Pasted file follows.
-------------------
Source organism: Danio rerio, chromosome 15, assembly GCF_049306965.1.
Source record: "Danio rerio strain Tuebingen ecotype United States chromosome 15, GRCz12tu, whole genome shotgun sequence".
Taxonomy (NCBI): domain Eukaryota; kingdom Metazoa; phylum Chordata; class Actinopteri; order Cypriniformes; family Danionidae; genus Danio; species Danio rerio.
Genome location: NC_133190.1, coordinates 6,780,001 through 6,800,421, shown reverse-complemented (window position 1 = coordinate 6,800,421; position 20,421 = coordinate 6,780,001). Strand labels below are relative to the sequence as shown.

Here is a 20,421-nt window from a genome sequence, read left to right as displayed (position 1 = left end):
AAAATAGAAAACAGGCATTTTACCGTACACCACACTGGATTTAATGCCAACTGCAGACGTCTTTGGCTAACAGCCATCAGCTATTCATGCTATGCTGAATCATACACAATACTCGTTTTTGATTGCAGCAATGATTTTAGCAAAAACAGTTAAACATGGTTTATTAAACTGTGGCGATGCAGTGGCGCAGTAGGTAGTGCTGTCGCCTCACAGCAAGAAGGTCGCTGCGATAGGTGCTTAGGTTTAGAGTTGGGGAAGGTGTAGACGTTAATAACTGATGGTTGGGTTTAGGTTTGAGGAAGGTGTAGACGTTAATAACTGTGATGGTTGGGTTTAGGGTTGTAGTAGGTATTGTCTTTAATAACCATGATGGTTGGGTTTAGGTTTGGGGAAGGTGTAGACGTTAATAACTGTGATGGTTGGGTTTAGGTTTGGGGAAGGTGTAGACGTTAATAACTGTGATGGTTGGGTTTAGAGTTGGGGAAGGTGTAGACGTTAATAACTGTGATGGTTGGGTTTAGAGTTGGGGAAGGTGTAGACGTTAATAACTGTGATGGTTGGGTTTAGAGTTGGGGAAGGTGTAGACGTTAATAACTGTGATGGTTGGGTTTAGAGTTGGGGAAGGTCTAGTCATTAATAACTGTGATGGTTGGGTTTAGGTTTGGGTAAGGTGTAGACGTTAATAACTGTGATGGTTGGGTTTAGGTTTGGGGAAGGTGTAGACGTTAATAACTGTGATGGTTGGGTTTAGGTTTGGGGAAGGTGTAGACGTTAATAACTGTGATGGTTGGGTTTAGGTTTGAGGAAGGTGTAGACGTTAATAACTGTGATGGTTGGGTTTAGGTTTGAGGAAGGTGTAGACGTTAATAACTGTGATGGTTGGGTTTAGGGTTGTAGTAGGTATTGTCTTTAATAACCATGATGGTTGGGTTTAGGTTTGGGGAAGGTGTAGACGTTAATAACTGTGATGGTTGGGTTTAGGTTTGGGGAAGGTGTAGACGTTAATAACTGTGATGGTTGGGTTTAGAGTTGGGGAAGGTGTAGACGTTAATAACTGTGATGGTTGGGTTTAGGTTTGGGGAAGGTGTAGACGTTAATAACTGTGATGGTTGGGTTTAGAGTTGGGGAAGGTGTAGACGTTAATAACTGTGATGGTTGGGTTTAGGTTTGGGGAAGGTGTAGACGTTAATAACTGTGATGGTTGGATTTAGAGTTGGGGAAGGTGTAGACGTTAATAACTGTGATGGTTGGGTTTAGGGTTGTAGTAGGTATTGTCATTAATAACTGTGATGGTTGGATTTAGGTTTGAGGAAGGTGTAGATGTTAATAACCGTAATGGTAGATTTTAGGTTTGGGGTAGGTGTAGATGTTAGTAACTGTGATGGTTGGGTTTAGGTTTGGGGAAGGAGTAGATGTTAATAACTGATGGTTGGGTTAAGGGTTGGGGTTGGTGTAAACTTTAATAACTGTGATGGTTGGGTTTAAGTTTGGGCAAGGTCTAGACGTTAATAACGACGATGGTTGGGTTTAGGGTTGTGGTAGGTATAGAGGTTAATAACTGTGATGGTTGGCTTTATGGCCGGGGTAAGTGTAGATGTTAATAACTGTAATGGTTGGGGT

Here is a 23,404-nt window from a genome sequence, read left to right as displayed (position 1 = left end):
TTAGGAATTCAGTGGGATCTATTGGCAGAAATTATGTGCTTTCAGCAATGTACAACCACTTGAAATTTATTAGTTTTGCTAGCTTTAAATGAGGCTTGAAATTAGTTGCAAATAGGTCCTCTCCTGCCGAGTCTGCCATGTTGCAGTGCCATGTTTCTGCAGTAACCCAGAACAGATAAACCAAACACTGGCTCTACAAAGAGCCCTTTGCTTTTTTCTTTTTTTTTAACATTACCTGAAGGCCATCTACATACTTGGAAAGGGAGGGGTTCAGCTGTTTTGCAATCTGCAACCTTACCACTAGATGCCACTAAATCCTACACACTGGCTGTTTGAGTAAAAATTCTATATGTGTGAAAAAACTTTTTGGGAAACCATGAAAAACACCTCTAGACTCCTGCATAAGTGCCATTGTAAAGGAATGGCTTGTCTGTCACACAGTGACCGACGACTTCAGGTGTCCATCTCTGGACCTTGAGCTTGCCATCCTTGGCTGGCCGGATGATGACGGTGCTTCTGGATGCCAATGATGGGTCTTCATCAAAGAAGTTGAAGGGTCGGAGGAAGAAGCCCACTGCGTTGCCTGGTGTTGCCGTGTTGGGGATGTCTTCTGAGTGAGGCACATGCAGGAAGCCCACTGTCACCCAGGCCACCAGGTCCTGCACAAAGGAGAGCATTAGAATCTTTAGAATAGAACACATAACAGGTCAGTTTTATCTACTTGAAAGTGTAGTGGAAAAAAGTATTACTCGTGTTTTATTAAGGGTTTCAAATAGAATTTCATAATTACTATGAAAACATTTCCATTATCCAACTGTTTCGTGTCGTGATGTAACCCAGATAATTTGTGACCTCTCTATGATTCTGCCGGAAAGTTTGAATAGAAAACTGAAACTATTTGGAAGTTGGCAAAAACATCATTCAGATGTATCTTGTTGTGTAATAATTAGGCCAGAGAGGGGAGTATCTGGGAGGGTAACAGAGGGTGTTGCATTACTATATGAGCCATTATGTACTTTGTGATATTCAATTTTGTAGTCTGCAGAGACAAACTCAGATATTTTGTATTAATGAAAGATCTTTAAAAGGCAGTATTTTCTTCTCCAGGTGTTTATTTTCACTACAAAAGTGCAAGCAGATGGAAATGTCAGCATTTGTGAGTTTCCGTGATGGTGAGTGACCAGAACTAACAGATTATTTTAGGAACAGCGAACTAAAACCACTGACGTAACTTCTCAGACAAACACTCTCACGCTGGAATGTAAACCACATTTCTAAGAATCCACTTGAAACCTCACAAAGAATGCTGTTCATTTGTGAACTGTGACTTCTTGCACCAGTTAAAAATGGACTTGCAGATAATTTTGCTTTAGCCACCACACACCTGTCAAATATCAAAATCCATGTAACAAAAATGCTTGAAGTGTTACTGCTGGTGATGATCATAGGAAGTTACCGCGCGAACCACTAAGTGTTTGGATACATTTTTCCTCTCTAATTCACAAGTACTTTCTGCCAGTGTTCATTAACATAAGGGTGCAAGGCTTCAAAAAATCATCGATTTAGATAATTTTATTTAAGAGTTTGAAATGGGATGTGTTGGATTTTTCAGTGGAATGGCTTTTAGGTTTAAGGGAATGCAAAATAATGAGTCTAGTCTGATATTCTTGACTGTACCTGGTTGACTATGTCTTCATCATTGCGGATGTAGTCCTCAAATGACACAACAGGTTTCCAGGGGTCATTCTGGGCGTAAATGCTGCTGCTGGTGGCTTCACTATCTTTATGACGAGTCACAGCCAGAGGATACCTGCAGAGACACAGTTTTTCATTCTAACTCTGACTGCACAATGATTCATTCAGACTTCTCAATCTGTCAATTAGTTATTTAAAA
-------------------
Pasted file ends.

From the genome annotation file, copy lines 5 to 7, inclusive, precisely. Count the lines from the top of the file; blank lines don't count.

Here is a 20,421-nt window from a genome sequence, read left to right as displayed (position 1 = left end):
AAAATAGAAAACAGGCATTTTACCGTACACCACACTGGATTTAATGCCAACTGCAGACGTCTTTGGCTAACAGCCATCAGCTATTCATGCTATGCTGAATCATACACAATACTCGTTTTTGATTGCAGCAATGATTTTAGCAAAAACAGTTAAACATGGTTTATTAAACTGTGGCGATGCAGTGGCGCAGTAGGTAGTGCTGTCGCCTCACAGCAAGAAGGTCGCTGCGATAGGTGCTTAGGTTTAGAGTTGGGGAAGGTGTAGACGTTAATAACTGATGGTTGGGTTTAGGTTTGAGGAAGGTGTAGACGTTAATAACTGTGATGGTTGGGTTTAGGGTTGTAGTAGGTATTGTCTTTAATAACCATGATGGTTGGGTTTAGGTTTGGGGAAGGTGTAGACGTTAATAACTGTGATGGTTGGGTTTAGGTTTGGGGAAGGTGTAGACGTTAATAACTGTGATGGTTGGGTTTAGAGTTGGGGAAGGTGTAGACGTTAATAACTGTGATGGTTGGGTTTAGAGTTGGGGAAGGTGTAGACGTTAATAACTGTGATGGTTGGGTTTAGAGTTGGGGAAGGTGTAGACGTTAATAACTGTGATGGTTGGGTTTAGAGTTGGGGAAGGTCTAGTCATTAATAACTGTGATGGTTGGGTTTAGGTTTGGGTAAGGTGTAGACGTTAATAACTGTGATGGTTGGGTTTAGGTTTGGGGAAGGTGTAGACGTTAATAACTGTGATGGTTGGGTTTAGGTTTGGGGAAGGTGTAGACGTTAATAACTGTGATGGTTGGGTTTAGGTTTGAGGAAGGTGTAGACGTTAATAACTGTGATGGTTGGGTTTAGGTTTGAGGAAGGTGTAGACGTTAATAACTGTGATGGTTGGGTTTAGGGTTGTAGTAGGTATTGTCTTTAATAACCATGATGGTTGGGTTTAGGTTTGGGGAAGGTGTAGACGTTAATAACTGTGATGGTTGGGTTTAGGTTTGGGGAAGGTGTAGACGTTAATAACTGTGATGGTTGGGTTTAGAGTTGGGGAAGGTGTAGACGTTAATAACTGTGATGGTTGGGTTTAGGTTTGGGGAAGGTGTAGACGTTAATAACTGTGATGGTTGGGTTTAGAGTTGGGGAAGGTGTAGACGTTAATAACTGTGATGGTTGGGTTTAGGTTTGGGGAAGGTGTAGACGTTAATAACTGTGATGGTTGGATTTAGAGTTGGGGAAGGTGTAGACGTTAATAACTGTGATGGTTGGGTTTAGGGTTGTAGTAGGTATTGTCATTAATAACTGTGATGGTTGGATTTAGGTTTGAGGAAGGTGTAGATGTTAATAACCGTAATGGTAGATTTTAGGTTTGGGGTAGGTGTAGATGTTAGTAACTGTGATGGTTGGGTTTAGGTTTGGGGAAGGAGTAGATGTTAATAACTGATGGTTGGGTTAAGGGTTGGGGTTGGTGTAAACTTTAATAACTGTGATGGTTGGGTTTAAGTTTGGGCAAGGTCTAGACGTTAATAACGACGATGGTTGGGTTTAGGGTTGTGGTAGGTATAGAGGTTAATAACTGTGATGGTTGGCTTTATGGCCGGGGTAAGTGTAGATGTTAATAACTGTAATGGTTGGGGT

Here is a 23,404-nt window from a genome sequence, read left to right as displayed (position 1 = left end):